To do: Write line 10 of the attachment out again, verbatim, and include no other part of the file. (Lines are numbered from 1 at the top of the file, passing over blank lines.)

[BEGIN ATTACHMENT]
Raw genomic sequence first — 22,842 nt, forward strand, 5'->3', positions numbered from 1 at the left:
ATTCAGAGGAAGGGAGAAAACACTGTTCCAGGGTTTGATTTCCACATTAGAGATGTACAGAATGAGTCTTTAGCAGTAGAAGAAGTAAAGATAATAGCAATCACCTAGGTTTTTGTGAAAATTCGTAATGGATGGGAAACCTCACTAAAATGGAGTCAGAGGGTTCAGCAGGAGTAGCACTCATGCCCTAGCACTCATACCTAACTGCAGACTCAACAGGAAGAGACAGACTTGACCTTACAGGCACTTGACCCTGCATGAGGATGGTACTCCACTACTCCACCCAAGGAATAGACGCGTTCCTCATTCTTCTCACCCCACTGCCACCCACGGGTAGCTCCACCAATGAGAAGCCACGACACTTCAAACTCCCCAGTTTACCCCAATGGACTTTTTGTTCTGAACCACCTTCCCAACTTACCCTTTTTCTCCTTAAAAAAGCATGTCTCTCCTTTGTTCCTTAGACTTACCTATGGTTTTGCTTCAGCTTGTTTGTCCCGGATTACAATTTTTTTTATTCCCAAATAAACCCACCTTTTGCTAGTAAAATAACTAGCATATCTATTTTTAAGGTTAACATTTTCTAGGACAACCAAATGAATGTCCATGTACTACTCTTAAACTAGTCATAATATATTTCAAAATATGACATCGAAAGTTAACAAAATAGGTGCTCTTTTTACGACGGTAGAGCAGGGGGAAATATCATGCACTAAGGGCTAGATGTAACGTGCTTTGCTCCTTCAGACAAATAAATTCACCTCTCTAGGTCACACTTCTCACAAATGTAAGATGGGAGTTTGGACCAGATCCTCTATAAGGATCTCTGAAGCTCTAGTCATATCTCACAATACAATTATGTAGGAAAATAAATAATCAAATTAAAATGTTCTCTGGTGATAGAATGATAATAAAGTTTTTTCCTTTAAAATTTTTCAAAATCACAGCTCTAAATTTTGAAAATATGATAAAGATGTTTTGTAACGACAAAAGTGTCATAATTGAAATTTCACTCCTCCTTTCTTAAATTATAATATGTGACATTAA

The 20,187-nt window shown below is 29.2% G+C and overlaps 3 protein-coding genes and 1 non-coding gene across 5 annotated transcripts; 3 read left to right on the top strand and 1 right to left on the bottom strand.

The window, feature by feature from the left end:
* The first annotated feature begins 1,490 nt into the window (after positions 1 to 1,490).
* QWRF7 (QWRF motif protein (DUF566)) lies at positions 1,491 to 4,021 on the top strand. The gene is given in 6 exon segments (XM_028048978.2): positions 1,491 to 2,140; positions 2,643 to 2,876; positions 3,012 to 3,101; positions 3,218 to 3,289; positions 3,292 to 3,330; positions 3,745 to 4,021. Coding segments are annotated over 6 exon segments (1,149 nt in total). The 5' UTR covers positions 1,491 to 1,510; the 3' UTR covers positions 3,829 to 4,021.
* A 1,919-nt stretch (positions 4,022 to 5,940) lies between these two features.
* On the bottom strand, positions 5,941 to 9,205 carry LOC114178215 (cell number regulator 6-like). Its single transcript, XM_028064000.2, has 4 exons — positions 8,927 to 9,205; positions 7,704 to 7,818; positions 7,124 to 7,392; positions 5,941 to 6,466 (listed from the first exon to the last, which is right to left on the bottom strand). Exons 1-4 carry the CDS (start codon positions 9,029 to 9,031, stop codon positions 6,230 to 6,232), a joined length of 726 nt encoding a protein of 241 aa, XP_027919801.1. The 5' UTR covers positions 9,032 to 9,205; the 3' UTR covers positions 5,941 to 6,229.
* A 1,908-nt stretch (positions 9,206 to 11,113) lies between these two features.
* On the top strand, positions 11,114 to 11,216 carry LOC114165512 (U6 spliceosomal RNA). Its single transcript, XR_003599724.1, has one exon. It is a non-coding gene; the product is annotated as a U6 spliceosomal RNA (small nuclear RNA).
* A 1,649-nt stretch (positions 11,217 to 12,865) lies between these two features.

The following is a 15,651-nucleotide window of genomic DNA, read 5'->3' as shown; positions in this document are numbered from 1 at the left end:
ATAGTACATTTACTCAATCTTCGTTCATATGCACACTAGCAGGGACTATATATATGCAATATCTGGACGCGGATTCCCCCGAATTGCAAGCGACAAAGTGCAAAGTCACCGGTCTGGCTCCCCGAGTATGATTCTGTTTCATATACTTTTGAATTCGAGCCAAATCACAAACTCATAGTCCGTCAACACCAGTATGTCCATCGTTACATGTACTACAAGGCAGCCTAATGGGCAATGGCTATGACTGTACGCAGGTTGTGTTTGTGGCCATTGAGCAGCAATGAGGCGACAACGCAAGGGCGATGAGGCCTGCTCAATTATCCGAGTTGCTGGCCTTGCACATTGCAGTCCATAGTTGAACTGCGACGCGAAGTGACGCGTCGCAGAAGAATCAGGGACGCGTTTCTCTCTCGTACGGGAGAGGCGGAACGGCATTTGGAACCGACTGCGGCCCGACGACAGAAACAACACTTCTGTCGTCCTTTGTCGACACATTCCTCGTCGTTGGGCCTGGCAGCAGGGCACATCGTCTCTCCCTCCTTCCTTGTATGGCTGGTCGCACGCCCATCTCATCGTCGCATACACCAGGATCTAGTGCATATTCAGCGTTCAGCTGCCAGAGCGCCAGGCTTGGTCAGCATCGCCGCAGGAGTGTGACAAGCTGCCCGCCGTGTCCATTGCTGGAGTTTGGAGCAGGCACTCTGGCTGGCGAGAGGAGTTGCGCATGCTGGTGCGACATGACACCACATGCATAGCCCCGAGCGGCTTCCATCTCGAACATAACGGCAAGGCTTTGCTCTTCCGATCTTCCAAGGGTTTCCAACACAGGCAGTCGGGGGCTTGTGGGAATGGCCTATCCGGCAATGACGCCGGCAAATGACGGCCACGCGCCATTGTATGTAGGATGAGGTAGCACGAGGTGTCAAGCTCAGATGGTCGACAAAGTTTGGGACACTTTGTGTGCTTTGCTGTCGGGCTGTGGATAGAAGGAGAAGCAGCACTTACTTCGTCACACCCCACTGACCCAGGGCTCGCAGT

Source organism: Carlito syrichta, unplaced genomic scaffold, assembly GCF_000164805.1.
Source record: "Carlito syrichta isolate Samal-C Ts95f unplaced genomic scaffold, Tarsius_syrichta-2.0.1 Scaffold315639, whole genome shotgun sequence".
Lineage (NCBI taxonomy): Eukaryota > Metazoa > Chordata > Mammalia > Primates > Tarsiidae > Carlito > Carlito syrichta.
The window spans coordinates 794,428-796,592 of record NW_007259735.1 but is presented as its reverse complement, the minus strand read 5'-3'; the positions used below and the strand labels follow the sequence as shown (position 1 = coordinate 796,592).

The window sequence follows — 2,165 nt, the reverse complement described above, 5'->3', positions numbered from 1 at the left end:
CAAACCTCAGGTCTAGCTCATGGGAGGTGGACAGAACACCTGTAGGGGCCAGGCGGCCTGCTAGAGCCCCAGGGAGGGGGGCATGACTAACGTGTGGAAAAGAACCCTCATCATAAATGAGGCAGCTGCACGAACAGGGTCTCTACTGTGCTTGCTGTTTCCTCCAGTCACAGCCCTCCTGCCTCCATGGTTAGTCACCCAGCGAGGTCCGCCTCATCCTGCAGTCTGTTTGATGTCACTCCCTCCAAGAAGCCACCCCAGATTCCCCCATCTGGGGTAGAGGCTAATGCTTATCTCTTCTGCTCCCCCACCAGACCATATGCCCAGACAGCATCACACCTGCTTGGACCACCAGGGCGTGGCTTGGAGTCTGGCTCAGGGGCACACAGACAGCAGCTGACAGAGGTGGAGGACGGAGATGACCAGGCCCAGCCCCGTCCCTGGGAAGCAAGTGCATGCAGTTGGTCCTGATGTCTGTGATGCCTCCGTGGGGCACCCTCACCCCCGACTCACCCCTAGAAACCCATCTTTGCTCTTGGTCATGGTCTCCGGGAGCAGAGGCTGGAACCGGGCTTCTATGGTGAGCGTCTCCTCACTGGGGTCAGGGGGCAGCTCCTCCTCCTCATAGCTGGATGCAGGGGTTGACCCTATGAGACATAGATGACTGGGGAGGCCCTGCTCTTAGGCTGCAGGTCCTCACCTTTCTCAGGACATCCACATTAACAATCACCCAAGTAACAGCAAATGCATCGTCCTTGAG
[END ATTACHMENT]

* On the top strand, positions 11,114 to 11,216 carry LOC114165512 (U6 spliceosomal RNA). Its single transcript, XR_003599724.1, has one exon. It is a non-coding gene; the product is annotated as a U6 spliceosomal RNA (small nuclear RNA).